Hmm. Sounds like an unfair contract term to me, especially as they didn't let you know so you could argue about it. If all else fails are you able to do both jobs if it's only 8 hours (so 1 day) a week for the 4 extra weeks?

SarahAndFuck Fri 30-Aug-13 12:44:12

It sounded like you got on well with the woman who interviewed you for the new job.

Can you tell her they are being difficult and that you are worried.

Although I'm not sure they can give you a bad reference can they? I thought they had to give a good one or refuse.

EBearhug Fri 30-Aug-13 12:46:47

10 weeks is maximum? That's interesting. My contract states it's a week for every year you've worked, with a minimum of 4 weeks and maximum of 12. Which is more than 10.

sis Fri 30-Aug-13 12:52:23

Is it possible that hr think the company is making you redundant and must therefore give you the
minimum statutory notice of 10 weeks?

sis Fri 30-Aug-13 12:53:23

Sorry, should have clarified that the 10 weeks would be based on your length of service which is 10 years.

EllaMenOhPea Fri 30-Aug-13 13:21:19

Sis - that's what I was thinking. A mix up & someone in HR was thinking about how much notice they need to give you - which would be 10 weeks - one week for each year of service.

hermioneweasley Fri 30-Aug-13 13:26:51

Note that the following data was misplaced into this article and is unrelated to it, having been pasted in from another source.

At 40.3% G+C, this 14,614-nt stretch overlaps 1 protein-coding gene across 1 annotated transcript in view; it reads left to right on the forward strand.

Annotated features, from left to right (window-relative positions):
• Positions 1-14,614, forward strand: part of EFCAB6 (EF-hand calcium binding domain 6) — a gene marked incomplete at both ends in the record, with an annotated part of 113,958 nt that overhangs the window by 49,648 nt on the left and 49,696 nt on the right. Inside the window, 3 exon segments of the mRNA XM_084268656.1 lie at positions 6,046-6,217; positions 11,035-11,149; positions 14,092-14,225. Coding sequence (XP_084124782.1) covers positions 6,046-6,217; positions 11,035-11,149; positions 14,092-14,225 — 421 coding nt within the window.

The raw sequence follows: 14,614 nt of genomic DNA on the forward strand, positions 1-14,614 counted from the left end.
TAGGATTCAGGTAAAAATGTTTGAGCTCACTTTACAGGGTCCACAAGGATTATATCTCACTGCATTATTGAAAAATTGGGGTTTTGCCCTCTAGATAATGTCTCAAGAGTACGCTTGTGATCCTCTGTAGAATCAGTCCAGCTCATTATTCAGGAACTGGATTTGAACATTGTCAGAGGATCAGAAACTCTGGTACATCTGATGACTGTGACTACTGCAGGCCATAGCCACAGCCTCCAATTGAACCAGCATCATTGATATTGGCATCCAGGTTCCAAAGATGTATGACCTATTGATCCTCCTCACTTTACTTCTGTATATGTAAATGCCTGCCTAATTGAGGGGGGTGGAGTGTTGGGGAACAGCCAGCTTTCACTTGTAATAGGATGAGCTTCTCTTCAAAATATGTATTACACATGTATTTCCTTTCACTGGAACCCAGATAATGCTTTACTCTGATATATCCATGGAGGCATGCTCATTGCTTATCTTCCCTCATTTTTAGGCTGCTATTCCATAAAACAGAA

OP, i am not sure how ACAS can advise without your contract. You need to find some signed and agreed paperwork that says what notice you have to give the company. If this is less than 10 weeks, you need to find out on what basis they think the handbook changes supersede that. Were they negotiated with a recognised trade union? Does your contract state you are bound by collective agreements? How were the changes communicated?

TylerHopkins Fri 30-Aug-13 13:30:02

As someone said upthread, you will be saving them paying out redundancy money.

The worst thing that can happen is that they take you to court to claim back losses they have incurred due to you leaving early. Unless you are in a job where you bring in fees for the company I can guarantee they will not follow this up. It won't be cost effective for them, it will tar their reputation and they will need solid evidence that they actually gave you or informed you that there was a staff handbook available stating terms and conditions etc.

The other thing they could do is mention it on your reference although I really doubt your new employer would be phased by this especially if you explain the situation. It's not like you were offered the job yesterday and you're jumping ship the day after, you have been quite prepared to work a reasonable notice period and your new employer will understand and appreciate this.

You current employers sound like a bunch of unorganised tossers. Try not to worry about it and the best of luck in your new job. flowers